2. Public Comment Results
The 51 recommended measures (Appendix 5) were posted for public comment from December
30, 2010, to March 1, 2011.4
The public submitted a total of 100 comments. About a third of the comments specifically noted that the core set was too large or raised burden of reporting as a concern. Comments suggested reducing the initial set (e.g., to one to two measures per category), or considering a phase-in approach. Numerous comments suggested avoiding measures that require medical record review. Many comments suggested aligning measures with existing reporting programs, such as Medicaid
Electronic Health Record Incentive Program (i.e., Meaningful Use5) and the Inpatient Hospital Quality Reporting program,6 as a way to decrease burden on State reporting. Comments also suggested using only measures that are endorsed by the National Quality Forum or the National Committee for Quality Assurance HEDIS® measures. Many emphasized the importance of ensuring the core set measures have met thresholds for evidence, validity, reliability, and feasibility.
In addition to general comments, the public submitted specific comments on several of the recommended measures.
- Most often, comments on a specific measure suggested excluding it from the core set due to reasons that included the following:
- Concern that measures which require medical record review are burdensome.
- Concern that measures not widely used in existing programs will complicate existing reporting efforts.
- Concern that measures that apply to highly specific populations will have small denominators and will not be feasible to report.
- Three measures received more suggestions to include them rather than exclude them:
- Breast Cancer Screening.
- Cervical Cancer Screening.
- Medical Assistance With Smoking and Tobacco Use Cessation.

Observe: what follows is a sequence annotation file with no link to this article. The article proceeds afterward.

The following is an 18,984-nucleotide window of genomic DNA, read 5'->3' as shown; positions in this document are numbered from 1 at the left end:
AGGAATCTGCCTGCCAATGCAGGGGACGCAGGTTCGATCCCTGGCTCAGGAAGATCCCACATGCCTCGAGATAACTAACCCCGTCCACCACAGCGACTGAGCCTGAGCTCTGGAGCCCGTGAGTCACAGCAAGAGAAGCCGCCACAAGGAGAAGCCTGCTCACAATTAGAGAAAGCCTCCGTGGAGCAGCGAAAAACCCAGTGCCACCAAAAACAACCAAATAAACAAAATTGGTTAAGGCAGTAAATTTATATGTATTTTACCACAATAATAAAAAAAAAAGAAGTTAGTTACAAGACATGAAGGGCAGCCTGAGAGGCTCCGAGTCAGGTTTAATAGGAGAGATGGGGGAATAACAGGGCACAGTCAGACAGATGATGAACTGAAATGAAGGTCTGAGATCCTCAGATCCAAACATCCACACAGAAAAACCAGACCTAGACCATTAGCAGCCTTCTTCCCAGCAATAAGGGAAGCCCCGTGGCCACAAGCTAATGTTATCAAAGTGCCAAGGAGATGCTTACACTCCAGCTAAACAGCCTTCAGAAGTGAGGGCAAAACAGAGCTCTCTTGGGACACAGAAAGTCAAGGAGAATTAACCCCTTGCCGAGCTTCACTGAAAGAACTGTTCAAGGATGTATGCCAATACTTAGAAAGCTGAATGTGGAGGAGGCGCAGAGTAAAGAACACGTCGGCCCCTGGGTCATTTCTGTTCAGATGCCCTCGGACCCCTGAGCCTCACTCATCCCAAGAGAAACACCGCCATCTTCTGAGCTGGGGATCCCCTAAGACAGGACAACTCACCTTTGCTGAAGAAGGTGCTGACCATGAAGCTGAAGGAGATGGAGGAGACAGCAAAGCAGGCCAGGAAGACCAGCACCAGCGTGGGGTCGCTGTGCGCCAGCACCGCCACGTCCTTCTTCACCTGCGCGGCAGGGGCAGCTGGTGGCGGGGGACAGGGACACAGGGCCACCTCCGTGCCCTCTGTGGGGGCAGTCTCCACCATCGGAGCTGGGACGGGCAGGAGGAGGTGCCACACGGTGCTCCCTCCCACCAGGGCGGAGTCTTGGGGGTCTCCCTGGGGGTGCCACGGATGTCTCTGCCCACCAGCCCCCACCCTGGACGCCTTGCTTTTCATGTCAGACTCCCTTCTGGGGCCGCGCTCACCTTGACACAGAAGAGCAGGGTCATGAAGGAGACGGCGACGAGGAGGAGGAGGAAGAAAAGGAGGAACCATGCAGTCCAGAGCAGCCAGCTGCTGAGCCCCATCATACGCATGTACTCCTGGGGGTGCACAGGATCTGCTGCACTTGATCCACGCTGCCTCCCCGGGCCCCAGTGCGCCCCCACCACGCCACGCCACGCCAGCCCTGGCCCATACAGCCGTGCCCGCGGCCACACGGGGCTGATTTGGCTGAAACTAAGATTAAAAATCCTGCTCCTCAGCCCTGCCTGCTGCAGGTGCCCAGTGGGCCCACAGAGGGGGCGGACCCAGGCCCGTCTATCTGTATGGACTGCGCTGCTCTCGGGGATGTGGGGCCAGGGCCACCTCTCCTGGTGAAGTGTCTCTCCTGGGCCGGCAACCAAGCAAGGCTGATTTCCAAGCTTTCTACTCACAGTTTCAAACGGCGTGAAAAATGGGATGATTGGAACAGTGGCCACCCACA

In addition to comments on the recommended measures, an additional 43 measures were suggested in public comment. Each was suggested by at most two organizations (Appendix 6). Forty two of the 43 had already been considered by the Subcommittee in the preliminary stage and not selected for inclusion as a core set measure. The one measure that had not been considered was a newly developed measure that had not appeared in the original inventory of candidate measures (Healthy Term Newborn).
Based on public comment results, the overall directive to the Subcommittee was to evaluate each measure's importance to the Medicaid adult population and adherence to attributes representative of sound measurement. In addition, the Subcommittee was encouraged to recommend fewer number of measures for the core set in order to be responsive to the concerns around burden of reporting.
4 Federal Register Notice December 2010.
5 Meaningful Use is a Medicare and Medicaid EHR Incentive Program and provides a financial incentive for health care providers to adopt and "meaningfully use" certified electronic health record (EHR) technology to achieve health and efficacy goals. The three main components of the Meaningful Use program, as specified by the American Recovery and Reinvestment Act of 2009, are the use of a certified EHR in a meaningful way, such as e-prescribing; for electronic exchange of health information to improve quality of health care; and to submit clinical quality and other measures (1).
6 The Hospital Inpatient Quality Reporting program, mandated by Section 501(b) of the Medicare Prescription Drug, Improvement, and Modernization Act (MMA) of 2003, authorizes CMS to reward hospitals that successfully report designated quality measures by paying a higher annual update to their payment rates. In return, the hospital reporting program provides CMS with data that will help consumers make more informed decisions about their health care (2).
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